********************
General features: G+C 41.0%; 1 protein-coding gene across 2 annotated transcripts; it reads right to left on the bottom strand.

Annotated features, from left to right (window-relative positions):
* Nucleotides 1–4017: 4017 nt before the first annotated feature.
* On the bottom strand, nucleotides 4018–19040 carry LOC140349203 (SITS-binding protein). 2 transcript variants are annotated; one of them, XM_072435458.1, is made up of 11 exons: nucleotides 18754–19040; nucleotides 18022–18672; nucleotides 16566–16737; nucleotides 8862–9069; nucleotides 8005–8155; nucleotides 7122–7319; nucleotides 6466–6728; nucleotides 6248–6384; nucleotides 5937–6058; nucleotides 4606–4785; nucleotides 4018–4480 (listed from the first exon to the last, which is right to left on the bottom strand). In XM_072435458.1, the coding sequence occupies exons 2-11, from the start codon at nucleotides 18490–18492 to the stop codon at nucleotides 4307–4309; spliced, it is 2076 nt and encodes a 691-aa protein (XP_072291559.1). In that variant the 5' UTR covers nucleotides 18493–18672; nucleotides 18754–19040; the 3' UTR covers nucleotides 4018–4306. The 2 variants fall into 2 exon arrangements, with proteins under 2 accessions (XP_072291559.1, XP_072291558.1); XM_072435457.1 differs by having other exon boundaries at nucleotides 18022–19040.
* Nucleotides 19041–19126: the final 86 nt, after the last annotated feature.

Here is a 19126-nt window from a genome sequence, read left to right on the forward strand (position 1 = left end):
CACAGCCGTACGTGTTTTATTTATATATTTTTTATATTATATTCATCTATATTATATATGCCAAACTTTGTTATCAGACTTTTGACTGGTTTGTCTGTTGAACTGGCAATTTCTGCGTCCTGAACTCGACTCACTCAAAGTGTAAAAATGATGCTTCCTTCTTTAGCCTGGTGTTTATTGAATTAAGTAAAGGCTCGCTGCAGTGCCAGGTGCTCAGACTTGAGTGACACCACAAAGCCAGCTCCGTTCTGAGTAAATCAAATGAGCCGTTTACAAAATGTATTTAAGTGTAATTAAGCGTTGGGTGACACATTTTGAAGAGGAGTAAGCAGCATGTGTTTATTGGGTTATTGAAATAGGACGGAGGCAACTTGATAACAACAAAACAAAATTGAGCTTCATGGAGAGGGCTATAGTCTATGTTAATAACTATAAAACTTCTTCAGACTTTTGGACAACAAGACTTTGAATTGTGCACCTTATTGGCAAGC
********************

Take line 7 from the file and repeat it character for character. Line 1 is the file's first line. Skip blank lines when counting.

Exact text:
CACAGCCGTACGTGTTTTATTTATATATTTTTTATATTATATTCATCTATATTATATATGCCAAACTTTGTTATCAGACTTTTGACTGGTTTGTCTGTTGAACTGGCAATTTCTGCGTCCTGAACTCGACTCACTCAAAGTGTAAAAATGATGCTTCCTTCTTTAGCCTGGTGTTTATTGAATTAAGTAAAGGCTCGCTGCAGTGCCAGGTGCTCAGACTTGAGTGACACCACAAAGCCAGCTCCGTTCTGAGTAAATCAAATGAGCCGTTTACAAAATGTATTTAAGTGTAATTAAGCGTTGGGTGACACATTTTGAAGAGGAGTAAGCAGCATGTGTTTATTGGGTTATTGAAATAGGACGGAGGCAACTTGATAACAACAAAACAAAATTGAGCTTCATGGAGAGGGCTATAGTCTATGTTAATAACTATAAAACTTCTTCAGACTTTTGGACAACAAGACTTTGAATTGTGCACCTTATTGGCAAGC